This identity distinguishes between Jews in Israel, “Yishuv,” and Jews in the diaspora, leading to debate about the true nature of the Jew. Are they religious or secular? Who has the right to determine Israel’s affairs, the Israeli Jew or the Jew living outside Israel? The debate also questions whether Israel is the only hub for the world’s Jews or simply one of several.

Instead of being a “solution state,” Israel has become a “problematic state,” with an Israeli civil identity emerging in contrast to a made-up religious Jewish identity. Rather than providing support and protection for Jews worldwide, Israel has become a political, security, economic and moral burden on Jews and their supporting countries.

One of the main reasons for the Israeli question is the failure to establish a purely Jewish state, resulting in a “binational” Israeli-Palestinian state. Moreover, Israel does not conform to its status as a democratic state, as it implements discriminatory measures against Palestinians based on their religion.

Opting for religious instead of secular Zionism has exacerbated discrimination against Palestinians and limited the space for secular Jews, who find themselves in a religious state. This tendency is reflected in the masses currently taking to the streets in Israel against Netanyahu’s extremist right-wing government that is attempting to confiscate democracy while simultaneously reinforcing Israel’s identity as a Jewish state.

The Palestinian question is rather complex and requires an understanding of its demographics. Palestinians who remained on their lands during Israel’s establishment now comprise 24 per cent of Israeli citizens, preventing Israel from becoming a purely Jewish state. Their struggle against discrimination has exposed the limits of Israeli democracy and its racist nature.

Additionally, Palestinians residing in the Palestinian territories live in the shadow of the Israeli occupation. Their struggle has garnered worldwide sympathy and exposed Israel for the colonial, racist and religious state it is.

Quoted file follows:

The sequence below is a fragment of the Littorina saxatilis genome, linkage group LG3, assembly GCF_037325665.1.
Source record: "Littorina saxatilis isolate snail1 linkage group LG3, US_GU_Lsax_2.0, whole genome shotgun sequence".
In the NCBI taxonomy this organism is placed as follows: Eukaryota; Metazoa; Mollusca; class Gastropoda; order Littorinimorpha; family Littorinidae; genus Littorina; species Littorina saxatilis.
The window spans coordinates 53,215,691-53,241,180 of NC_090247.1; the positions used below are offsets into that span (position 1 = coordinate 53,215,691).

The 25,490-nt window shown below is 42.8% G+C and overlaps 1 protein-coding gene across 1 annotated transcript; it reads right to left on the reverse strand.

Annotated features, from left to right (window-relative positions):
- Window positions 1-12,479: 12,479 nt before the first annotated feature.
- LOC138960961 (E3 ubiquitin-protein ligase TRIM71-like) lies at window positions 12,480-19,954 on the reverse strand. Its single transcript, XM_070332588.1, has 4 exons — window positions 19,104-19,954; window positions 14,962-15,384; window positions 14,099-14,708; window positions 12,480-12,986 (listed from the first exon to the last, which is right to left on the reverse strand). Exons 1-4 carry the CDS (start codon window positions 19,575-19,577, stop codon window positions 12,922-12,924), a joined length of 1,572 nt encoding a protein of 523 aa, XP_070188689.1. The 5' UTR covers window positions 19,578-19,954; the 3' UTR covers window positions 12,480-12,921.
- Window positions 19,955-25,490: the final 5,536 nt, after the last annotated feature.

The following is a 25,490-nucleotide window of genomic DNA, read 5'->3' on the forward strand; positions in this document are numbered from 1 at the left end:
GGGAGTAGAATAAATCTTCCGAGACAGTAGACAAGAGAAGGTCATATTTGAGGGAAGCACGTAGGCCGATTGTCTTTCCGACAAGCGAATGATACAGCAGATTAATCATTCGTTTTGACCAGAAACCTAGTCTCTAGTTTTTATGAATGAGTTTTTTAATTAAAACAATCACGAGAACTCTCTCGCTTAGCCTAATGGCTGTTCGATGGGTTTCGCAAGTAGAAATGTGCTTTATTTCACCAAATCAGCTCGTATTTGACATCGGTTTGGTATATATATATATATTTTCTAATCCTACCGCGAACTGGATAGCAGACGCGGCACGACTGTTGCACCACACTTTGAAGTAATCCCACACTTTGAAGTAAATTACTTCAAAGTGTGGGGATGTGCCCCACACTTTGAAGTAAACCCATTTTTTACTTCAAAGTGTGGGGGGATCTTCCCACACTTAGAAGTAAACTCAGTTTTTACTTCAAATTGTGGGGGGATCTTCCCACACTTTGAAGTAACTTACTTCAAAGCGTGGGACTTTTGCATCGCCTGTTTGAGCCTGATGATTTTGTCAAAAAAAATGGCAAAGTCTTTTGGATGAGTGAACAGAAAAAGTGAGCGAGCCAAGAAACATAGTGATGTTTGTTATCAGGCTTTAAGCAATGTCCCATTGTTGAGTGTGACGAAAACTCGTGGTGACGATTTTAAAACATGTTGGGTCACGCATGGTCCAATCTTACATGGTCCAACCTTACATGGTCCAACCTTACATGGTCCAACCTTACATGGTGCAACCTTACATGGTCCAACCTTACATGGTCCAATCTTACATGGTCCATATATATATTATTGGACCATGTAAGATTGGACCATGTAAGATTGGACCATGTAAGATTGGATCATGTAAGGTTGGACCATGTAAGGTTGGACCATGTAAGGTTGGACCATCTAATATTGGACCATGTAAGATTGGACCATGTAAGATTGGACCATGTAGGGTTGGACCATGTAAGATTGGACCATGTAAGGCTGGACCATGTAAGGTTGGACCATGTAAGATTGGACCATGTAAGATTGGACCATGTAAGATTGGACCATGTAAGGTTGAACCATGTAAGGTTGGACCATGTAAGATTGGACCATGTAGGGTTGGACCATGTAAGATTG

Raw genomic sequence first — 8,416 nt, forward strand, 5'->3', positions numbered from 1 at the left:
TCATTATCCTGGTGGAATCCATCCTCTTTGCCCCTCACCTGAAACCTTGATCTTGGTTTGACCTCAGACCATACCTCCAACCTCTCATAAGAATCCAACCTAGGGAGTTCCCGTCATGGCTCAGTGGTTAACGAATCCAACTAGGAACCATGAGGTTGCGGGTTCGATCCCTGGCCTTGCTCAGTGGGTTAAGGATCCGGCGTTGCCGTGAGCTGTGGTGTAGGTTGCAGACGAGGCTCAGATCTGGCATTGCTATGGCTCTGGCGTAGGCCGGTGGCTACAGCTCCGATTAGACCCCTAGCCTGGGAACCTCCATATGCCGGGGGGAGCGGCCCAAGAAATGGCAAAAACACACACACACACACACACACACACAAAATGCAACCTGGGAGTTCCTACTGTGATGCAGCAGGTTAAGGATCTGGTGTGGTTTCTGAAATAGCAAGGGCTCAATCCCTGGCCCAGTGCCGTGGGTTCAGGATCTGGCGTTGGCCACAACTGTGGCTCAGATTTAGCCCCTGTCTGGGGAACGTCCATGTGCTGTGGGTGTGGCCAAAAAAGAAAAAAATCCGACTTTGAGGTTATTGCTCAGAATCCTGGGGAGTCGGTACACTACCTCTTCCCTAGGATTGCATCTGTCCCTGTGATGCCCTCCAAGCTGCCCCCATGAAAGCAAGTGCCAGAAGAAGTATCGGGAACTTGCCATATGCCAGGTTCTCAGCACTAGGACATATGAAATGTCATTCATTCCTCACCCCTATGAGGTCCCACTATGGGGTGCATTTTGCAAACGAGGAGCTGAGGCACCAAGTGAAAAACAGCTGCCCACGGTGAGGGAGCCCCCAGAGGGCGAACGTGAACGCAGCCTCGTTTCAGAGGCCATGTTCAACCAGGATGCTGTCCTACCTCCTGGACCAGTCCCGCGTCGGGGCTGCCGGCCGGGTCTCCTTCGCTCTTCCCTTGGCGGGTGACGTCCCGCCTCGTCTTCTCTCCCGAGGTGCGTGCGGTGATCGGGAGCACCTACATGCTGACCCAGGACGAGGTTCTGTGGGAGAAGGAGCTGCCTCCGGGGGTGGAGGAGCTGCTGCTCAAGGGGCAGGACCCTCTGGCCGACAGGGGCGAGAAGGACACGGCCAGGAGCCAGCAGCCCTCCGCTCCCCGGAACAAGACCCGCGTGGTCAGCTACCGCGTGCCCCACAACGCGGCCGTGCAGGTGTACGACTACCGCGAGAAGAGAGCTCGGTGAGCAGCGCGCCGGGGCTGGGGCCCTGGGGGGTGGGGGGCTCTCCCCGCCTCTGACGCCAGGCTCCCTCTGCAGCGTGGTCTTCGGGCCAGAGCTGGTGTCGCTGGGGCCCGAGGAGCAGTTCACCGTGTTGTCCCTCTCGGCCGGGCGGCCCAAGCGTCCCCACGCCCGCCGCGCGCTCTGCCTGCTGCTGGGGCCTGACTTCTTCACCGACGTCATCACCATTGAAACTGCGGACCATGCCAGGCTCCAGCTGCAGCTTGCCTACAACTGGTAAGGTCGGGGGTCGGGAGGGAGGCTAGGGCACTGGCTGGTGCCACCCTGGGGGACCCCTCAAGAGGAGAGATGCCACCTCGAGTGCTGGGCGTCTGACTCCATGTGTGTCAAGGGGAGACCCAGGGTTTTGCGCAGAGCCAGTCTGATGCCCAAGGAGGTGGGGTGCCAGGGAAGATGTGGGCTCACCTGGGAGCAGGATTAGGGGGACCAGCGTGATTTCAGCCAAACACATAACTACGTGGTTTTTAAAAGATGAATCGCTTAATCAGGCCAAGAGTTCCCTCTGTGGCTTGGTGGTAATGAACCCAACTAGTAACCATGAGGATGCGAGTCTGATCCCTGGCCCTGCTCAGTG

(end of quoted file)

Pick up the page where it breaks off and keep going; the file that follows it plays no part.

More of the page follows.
Palestinian refugees and their right of return represent another major obstacle to normalising Israel’s presence in the region. The issue prevents the achievement of a settlement that reduces the Palestinian cause to the 1967 Israeli occupation. Here, it is important to note that the refugees and their narratives form the basis of contemporary Palestinian identity and nationalism.

Moreover, there is the issue of how Arabs perceive the West. Israel has become a political, moral, security and economic burden on Western countries.

From most Arab citizens’ perspectives, it is impossible to see the West without considering its support of Israel, thereby complicating the establishment of healthy relationships. For Arabs to reconcile with their surroundings, it is necessary to shape their perceptions of the West more objectively. This, in turn, will lead to a more stable and peaceful world.

President of the European Commission Ursula von der Leyen’s congratulatory statement on Israel’s 75th anniversary presents a recent example of what stands in the way of a healthy Arab perception of the West. While she spoke of the Jewish people fulfilling their dream of establishing a state in the promised land, she overlooked the tragedy of the Palestinian people that resulted from the Nakba. While praising Israel for having a “vibrant democracy in the heart of the Middle East,” she ignored the country’s many documented violations of Palestinian rights.


The opinions expressed in this publication are those of our writers. They do not purport to reflect the opinions or views of Fanack or its Board of Editors.